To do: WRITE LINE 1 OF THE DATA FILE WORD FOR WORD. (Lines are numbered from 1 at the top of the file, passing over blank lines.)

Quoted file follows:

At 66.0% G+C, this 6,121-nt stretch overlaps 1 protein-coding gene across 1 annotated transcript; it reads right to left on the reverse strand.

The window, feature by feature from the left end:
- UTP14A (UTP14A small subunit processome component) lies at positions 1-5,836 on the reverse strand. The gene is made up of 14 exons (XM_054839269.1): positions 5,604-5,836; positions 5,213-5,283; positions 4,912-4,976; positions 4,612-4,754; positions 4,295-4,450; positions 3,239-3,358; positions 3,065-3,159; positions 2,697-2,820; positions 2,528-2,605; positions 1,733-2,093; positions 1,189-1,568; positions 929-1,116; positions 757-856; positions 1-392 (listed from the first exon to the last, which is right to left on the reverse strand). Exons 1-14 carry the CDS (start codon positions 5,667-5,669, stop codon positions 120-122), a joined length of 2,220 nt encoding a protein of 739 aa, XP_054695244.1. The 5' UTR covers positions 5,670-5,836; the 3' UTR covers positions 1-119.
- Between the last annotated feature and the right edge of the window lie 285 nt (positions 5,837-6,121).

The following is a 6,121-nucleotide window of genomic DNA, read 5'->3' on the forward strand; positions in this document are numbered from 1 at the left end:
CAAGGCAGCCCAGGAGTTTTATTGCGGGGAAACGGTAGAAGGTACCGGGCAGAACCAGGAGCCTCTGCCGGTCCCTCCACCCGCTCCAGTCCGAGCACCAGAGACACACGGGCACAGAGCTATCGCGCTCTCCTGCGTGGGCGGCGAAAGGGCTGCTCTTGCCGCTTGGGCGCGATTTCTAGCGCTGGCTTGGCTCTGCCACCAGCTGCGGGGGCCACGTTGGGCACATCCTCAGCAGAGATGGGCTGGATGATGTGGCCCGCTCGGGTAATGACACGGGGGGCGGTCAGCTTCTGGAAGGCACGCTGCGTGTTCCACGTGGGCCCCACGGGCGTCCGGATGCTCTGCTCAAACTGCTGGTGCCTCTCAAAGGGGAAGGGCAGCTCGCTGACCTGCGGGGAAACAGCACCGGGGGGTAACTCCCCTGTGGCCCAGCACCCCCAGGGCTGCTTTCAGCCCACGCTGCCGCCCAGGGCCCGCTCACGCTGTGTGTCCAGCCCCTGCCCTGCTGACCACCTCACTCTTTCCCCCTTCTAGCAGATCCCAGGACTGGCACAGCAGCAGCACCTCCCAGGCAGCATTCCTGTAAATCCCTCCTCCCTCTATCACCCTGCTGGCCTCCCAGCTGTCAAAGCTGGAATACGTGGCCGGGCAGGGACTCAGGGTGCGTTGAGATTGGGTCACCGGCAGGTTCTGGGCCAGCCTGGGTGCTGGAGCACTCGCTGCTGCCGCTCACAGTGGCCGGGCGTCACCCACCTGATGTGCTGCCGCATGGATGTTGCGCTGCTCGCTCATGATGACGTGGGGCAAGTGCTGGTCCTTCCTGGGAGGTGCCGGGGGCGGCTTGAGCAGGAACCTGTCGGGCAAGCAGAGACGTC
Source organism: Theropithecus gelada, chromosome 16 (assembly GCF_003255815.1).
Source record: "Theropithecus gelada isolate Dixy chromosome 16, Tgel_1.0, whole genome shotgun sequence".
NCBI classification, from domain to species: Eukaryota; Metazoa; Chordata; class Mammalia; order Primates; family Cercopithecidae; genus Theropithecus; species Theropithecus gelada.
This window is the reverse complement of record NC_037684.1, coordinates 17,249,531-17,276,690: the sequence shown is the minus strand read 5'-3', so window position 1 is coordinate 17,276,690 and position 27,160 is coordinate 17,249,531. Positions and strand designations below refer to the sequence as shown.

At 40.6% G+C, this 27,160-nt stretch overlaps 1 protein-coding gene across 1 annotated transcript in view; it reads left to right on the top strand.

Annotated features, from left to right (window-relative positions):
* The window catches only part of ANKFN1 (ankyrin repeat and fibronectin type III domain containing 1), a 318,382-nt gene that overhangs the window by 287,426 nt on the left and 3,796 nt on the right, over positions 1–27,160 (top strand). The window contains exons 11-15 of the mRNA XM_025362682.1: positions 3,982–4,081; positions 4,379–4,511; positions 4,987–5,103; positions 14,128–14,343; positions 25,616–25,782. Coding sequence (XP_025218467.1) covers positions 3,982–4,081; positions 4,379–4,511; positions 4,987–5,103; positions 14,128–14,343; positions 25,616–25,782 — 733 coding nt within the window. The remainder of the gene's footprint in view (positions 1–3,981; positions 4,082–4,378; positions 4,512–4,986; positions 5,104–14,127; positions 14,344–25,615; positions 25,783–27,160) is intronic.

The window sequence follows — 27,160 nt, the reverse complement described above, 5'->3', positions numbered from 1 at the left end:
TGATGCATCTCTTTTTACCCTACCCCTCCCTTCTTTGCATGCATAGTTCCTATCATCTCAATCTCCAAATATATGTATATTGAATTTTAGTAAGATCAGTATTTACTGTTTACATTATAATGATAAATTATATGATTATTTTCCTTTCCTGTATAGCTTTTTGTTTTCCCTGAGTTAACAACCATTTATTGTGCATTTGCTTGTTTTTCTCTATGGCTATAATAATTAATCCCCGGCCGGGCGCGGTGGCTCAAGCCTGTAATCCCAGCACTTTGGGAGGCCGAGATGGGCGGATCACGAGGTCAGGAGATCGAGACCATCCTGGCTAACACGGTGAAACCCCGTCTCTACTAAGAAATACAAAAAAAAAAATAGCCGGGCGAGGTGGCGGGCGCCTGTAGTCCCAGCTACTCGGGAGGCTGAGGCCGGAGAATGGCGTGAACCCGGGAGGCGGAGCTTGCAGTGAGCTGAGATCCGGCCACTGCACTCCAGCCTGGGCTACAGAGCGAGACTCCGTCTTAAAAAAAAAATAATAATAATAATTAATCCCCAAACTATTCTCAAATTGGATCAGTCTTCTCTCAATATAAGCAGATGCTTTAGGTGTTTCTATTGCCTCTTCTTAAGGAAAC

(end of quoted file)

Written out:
At 66.0% G+C, this 6,121-nt stretch overlaps 1 protein-coding gene across 1 annotated transcript; it reads right to left on the reverse strand.